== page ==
In regard to the purification of the Passaic river, much interest is excited in Newark, N, as to the injunction proceedings agaiost the proposed sewer across Military Park, to emptv into the Passaic near Centre street bridge. It is thought by some that the tidal flow will dilute the filth of the sewage deposit. On this subject Engineer Rudolph Hering has already expressed himself as follows: “When sewage is discharged into a tidal stream, or into salt water, other difficulties arise. Besides the deposits caused by a usual reduction in the velocity of the flow, the effect of salt water retaids the process of deimposition. and a larger dilution is necessary to prevent objectionable results than is necessary when sewage is discharged into fresh water under otherwise similar conditions. When sewage is discharged into a tidal stream, it is diluted only by the fresh water flow from the watershed, which flow should alone be considered.”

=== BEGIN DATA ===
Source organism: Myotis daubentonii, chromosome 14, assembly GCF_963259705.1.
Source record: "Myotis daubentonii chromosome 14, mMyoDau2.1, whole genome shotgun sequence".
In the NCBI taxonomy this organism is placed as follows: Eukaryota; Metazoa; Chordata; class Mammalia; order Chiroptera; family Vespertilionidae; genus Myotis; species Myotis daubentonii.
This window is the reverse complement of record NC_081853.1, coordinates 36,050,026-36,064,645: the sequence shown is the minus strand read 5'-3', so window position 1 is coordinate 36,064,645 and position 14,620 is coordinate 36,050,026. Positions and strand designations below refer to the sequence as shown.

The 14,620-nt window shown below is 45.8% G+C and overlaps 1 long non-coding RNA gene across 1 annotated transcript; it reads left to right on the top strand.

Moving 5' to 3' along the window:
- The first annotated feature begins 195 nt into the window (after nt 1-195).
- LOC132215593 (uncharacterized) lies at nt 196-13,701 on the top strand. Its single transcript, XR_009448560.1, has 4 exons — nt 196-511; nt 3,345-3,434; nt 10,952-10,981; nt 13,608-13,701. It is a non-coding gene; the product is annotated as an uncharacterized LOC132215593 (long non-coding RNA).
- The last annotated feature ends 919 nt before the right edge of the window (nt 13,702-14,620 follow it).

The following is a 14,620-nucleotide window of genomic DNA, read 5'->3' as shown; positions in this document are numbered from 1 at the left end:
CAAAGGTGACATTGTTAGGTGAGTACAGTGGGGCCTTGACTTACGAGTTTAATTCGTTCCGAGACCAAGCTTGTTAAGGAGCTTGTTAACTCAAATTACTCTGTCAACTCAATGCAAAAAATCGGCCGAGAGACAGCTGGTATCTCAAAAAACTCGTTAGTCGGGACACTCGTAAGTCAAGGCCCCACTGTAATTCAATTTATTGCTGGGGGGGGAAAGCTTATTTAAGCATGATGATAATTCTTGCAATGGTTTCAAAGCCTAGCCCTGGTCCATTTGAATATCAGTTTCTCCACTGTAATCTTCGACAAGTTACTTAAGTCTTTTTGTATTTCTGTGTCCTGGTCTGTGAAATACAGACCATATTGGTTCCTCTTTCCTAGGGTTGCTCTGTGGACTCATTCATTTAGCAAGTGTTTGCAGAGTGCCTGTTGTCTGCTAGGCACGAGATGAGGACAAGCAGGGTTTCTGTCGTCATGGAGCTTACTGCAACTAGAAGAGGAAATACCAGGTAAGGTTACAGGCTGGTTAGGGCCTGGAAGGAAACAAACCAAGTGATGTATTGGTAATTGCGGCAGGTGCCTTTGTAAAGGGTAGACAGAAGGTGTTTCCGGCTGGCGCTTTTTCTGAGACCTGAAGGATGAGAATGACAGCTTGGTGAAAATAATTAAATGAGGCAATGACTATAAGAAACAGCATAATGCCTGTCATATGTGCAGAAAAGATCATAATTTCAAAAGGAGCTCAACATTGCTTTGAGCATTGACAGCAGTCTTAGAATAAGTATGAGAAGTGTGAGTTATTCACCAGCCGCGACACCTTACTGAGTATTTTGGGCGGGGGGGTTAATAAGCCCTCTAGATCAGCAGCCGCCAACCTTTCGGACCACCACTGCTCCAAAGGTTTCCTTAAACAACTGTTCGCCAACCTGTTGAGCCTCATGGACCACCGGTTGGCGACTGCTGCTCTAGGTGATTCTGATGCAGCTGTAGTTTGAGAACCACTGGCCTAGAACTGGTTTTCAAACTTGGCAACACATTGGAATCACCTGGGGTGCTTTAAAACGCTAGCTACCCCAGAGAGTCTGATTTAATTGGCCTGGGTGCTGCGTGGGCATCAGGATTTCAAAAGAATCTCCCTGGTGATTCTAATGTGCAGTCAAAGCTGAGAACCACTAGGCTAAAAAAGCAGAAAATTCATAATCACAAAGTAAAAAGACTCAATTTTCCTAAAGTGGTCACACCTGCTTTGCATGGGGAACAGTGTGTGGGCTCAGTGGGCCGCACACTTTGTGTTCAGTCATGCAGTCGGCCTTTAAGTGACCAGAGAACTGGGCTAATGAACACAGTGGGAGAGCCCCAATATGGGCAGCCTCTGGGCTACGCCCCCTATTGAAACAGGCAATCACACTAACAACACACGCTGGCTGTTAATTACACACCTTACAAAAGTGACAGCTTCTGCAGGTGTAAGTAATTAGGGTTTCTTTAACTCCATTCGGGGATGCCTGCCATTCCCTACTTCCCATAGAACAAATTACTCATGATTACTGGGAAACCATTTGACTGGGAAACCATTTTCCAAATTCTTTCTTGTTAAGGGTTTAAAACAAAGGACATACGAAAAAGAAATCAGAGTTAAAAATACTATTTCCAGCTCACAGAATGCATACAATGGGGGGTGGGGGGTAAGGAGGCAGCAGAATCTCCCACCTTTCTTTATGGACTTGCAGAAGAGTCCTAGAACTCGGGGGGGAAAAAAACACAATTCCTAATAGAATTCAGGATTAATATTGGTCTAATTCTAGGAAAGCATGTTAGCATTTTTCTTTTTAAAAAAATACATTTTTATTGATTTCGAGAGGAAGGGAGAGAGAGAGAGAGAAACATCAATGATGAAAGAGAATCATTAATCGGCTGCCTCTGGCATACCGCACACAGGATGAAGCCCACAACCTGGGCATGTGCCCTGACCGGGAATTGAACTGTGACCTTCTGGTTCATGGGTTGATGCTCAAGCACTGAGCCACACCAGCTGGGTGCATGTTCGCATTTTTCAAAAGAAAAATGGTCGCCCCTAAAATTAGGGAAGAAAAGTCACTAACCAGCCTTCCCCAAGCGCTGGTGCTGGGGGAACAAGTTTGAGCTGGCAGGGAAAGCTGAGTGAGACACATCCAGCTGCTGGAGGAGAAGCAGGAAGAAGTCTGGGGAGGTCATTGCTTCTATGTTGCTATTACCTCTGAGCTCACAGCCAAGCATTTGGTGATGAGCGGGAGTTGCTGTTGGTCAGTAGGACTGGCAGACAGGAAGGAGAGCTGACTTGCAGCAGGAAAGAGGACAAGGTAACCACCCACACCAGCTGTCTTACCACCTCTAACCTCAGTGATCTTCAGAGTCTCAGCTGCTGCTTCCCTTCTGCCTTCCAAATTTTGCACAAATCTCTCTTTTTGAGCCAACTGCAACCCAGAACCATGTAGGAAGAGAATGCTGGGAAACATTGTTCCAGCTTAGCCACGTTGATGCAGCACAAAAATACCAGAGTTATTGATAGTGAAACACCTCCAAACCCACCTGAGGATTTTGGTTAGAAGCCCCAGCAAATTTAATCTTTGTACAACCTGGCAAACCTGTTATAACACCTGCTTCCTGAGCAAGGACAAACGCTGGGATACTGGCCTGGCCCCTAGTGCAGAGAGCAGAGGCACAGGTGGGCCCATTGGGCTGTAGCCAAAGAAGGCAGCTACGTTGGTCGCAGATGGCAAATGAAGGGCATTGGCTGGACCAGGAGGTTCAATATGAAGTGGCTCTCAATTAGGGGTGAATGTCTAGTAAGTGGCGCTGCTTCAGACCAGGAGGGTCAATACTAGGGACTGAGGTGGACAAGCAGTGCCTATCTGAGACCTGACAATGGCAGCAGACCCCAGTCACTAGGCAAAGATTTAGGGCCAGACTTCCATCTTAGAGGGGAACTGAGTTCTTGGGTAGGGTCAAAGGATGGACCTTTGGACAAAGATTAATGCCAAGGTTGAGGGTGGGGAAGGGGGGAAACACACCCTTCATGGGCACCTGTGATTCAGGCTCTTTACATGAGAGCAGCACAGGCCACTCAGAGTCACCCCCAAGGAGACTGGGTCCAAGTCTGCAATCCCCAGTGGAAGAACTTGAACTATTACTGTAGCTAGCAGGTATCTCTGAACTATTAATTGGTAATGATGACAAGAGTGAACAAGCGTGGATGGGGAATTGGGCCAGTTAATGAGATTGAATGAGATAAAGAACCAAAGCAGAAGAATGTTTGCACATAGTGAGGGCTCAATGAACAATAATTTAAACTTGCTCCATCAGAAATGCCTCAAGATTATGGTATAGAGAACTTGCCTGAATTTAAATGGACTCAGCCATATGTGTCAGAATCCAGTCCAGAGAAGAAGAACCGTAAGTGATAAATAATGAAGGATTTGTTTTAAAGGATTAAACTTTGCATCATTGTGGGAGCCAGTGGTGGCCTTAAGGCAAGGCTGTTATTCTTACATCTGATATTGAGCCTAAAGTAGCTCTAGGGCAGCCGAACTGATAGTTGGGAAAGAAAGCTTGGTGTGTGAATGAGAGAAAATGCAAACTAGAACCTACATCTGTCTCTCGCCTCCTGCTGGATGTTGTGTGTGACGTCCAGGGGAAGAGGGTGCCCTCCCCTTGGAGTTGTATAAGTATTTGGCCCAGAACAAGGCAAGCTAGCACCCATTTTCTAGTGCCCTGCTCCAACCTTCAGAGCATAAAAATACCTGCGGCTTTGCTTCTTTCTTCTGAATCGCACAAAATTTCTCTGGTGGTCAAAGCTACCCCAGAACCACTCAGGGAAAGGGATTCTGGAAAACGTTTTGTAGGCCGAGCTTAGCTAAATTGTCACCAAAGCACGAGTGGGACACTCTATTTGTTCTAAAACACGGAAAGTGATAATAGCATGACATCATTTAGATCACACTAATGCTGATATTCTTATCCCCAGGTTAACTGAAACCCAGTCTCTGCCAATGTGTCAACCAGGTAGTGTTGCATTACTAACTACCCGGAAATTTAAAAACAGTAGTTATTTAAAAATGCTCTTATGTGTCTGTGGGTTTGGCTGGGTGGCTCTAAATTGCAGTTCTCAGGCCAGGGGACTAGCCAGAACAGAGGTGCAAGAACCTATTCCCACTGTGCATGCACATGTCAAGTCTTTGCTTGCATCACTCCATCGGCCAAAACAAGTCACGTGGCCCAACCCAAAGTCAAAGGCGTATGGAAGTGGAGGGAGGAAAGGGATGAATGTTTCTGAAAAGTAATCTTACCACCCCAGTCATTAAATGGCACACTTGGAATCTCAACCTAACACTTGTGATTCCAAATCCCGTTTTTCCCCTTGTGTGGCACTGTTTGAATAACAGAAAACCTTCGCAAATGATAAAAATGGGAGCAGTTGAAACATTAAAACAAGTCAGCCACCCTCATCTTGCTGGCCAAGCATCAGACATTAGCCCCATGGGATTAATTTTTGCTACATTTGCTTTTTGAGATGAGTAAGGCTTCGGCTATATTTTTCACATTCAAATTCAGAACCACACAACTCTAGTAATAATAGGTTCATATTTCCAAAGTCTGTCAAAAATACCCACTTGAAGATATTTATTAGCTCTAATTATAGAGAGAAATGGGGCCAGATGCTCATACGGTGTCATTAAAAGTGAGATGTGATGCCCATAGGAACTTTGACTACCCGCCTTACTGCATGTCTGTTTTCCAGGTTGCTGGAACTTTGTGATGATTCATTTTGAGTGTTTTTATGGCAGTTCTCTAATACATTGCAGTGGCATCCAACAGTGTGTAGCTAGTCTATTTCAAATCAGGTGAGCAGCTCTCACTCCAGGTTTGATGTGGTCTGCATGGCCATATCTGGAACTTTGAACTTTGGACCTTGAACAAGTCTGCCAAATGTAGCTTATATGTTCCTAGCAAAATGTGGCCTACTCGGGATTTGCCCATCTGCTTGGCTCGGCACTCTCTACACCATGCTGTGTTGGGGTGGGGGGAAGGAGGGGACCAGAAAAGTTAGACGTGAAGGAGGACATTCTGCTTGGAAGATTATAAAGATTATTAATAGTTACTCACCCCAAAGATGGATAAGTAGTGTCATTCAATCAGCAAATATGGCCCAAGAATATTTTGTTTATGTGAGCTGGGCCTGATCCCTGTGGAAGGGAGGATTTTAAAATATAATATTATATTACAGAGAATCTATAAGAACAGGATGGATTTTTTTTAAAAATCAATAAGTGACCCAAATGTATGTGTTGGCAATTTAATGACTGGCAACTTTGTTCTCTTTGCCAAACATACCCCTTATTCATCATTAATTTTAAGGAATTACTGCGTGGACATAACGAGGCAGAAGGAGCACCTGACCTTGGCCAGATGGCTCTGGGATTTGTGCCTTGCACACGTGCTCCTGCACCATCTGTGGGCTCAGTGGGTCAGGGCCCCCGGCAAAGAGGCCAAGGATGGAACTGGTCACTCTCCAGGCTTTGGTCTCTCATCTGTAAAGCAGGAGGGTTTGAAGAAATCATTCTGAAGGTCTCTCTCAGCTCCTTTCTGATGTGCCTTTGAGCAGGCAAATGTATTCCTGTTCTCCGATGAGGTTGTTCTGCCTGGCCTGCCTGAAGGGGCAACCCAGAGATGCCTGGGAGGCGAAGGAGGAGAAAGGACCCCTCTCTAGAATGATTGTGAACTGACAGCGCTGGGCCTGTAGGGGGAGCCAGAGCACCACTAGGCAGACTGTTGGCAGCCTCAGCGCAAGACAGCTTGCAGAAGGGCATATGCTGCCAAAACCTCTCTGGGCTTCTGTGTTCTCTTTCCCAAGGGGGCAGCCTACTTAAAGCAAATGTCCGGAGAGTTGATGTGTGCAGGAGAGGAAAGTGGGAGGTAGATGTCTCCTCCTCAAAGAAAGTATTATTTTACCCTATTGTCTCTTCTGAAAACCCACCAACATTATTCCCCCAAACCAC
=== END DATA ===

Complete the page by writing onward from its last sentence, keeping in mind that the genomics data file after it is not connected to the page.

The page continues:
Westport, Mo., proposes to spend $25,000 on a sewer system.

A main sewer, for which plans are being prepared, will be built in Camp Washington. Ohio, from the Miami canal to Mill creek.

To sewer Bellevue, Pa., will be required $2,500 lineal feet of vitrified pipe sewer, from ei ht to twenty-four inches in diameter.

An odorless sewer company has just been formed at McKinnery, Tex., with a capital of $to,ooo. John Steele is a director.

Reservoir avenue, Jersey City, N. J , will have a sewer of eighteen-inch vitrified brick.

A sewer is to be built in the borough of Manhattan, N. Y., connecting the existing sewer in Central Park,between Seventyeighth and Seventy-ninth streets, with the sewer from the old building of the Metropolitan museum, near Eighty-first street.

Aurora, Ind.. will build a sewer system.

Anaconda. Mont., is about to build $8,000 worth of new sewers,

Wallingford, Conn., will lay 6,600 feet of thirty-inch pipe sewer.

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